How was it? I think it needs more time! The initial pour had a SHARP bite to it, so it needed to breathe for a while. The appearance was actually beautiful – deep dark ruby and garnet, clear as can be! The nose had notes of anise, mint, black licorice and tobacco. Once it breathed (for a very long time!) I tasted again, and it was a very herbaceous, vegetal wine. Mint, green peppers, pine, vanilla, tobacco, earth, and leather – with just the slightest hint of young cherries. It was still a little hot too, strange because the ABV should be around 11.8%.
Honestly, I went to winepress, and got some advice from Twitter folks about what to do with this. At this moment, I would not serve this. Two options continuously came up as I asked around about this:
1) Let it continue to age for another 6 months or longer, then taste again. Consensus seemed to indicate it would only improve.
2) Make a Merlot and/or Cab Sauv and blend. Cab Franc is a grape that is most often used in blending with these softer, more fruit forward wines.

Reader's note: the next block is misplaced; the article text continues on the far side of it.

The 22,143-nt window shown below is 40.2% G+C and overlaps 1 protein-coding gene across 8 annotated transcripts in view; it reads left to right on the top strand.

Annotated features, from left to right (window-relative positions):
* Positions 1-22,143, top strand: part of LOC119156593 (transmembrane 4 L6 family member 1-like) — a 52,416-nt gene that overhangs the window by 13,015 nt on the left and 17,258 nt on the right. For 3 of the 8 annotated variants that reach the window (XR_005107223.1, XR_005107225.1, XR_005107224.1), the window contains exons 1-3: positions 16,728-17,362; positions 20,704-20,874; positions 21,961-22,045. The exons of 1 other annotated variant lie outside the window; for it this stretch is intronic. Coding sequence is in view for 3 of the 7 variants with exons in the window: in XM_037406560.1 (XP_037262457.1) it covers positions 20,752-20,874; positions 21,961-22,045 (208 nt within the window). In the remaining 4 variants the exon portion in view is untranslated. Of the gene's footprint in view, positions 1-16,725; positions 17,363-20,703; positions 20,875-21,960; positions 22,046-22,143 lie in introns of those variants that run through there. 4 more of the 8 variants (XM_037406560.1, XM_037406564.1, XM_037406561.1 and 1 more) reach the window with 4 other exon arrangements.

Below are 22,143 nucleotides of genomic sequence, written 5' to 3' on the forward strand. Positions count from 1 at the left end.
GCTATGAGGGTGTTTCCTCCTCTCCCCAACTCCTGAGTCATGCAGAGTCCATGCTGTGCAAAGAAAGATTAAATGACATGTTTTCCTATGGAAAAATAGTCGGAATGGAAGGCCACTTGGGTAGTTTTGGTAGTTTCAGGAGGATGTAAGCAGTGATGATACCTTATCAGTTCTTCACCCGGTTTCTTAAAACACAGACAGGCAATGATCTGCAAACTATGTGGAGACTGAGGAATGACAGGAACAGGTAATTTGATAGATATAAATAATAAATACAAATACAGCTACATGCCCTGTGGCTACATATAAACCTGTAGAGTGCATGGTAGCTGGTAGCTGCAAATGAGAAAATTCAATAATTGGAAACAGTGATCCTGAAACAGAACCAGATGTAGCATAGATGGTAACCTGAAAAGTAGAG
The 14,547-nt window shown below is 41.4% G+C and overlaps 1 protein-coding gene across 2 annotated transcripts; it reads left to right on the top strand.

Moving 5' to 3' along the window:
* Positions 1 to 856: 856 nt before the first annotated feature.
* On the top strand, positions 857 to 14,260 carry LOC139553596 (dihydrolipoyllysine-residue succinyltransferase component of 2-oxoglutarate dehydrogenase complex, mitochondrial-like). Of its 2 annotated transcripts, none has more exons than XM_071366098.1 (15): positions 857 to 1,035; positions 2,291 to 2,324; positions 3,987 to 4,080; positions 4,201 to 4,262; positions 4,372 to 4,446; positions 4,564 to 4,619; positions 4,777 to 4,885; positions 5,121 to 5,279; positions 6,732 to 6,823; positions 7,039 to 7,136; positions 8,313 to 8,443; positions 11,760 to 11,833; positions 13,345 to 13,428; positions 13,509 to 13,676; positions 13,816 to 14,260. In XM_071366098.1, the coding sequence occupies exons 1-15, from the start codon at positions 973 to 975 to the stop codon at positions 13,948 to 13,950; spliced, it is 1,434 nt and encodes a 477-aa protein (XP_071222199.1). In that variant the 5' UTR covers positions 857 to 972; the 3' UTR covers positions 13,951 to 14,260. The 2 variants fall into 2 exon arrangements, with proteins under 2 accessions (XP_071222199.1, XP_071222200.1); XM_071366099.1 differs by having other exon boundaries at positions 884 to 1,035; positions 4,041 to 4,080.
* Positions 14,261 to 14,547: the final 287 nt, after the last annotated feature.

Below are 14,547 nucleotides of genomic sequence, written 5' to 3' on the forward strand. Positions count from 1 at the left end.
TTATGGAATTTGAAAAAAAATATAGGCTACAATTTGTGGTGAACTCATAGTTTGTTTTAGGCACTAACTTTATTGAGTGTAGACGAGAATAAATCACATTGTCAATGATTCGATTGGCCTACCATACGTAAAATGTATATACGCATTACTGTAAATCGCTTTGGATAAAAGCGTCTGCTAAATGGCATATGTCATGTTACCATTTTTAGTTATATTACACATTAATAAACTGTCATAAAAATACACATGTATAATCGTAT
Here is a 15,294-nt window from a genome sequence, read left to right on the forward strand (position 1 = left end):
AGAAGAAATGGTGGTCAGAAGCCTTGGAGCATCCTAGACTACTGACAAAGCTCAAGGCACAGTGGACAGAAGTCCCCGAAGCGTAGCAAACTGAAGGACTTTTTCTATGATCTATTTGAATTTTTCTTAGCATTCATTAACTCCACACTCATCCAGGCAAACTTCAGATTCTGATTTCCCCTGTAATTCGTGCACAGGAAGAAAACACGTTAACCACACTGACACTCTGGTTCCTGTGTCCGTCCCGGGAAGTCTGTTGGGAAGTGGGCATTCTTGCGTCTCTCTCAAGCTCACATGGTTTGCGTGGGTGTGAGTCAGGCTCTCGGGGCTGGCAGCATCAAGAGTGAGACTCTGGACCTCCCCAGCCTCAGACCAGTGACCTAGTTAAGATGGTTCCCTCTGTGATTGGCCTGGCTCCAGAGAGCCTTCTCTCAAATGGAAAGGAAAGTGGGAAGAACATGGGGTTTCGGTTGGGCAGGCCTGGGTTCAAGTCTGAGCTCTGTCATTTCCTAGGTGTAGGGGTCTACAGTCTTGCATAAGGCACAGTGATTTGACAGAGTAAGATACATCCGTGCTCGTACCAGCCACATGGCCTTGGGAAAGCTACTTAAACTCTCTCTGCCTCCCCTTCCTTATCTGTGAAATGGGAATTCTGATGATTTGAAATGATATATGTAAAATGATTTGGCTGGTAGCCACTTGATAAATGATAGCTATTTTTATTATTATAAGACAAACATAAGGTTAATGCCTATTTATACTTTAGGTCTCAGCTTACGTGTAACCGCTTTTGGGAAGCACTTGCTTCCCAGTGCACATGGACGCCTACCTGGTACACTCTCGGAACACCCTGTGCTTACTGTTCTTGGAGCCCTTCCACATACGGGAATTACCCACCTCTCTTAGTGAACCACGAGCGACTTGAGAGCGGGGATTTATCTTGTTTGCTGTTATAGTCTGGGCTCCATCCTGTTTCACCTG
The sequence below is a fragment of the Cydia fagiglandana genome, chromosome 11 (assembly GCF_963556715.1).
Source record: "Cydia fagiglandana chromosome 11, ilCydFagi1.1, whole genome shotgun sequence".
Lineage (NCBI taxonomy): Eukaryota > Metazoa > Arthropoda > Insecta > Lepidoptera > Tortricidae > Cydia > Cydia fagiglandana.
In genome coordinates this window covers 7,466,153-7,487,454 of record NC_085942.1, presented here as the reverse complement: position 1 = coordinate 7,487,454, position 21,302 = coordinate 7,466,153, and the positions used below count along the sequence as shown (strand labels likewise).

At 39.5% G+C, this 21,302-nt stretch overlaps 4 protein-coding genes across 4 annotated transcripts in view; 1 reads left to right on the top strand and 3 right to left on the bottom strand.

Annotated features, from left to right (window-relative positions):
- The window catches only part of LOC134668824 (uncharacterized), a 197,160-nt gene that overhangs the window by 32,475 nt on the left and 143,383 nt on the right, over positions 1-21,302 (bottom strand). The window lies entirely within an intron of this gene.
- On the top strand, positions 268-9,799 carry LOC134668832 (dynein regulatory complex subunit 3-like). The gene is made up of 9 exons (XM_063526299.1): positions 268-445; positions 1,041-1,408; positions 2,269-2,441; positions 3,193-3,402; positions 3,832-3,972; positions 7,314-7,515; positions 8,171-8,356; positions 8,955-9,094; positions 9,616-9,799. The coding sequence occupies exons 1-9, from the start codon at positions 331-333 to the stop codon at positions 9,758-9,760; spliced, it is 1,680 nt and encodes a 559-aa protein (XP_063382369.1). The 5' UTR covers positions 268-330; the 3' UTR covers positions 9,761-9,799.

Cab Franc is known for its herbaceous, vegetal, green taste. The ones I tasted before I made it had some of that, but still had quite a bit of fruit. But now that I think back on it, I’m not sure how many of those were 100% Cab Franc.
Regardless, my choice for now is to wait a while longer, let it age a few more months, and try again. Hopefully, it will have mellowed a good bit. At that point, maybe I’ll have something to blend it with if necessary.
Fruit was picked on October 2, 2006, at Medley Meadows Vineyards in King, NC (owners are Randy and Vivian Fulk.)
The numbers for the fruit once I got it back to Charlotte: 21.5 Brix, 3.55 pH, and .47 TA (so I had to add a bit of Tartaric acid.)
Grapes were destemmed by hand, and crushed by very thoroughly washed feet! I may have left too many stems in, which would add to the vegetal taste. Pitched yeast on 10/3, pressed a week later. I used medium toast American Oak cubes, adding and replacing them at rackings. I racked just a few times throughout the process. I never fined or filtered. It aged for the last year in bulk in a basement with constant 65 degree temps.
I think my ’06 Blackberry may be done already. It oxidized a bit in bulk, so it has a brownish hue to the color. It still has a strong blackberry flavor, though, so it might last a while longer. Now that I think about it, even though this one was made in a red wine style, it may be a good idea to chill it first…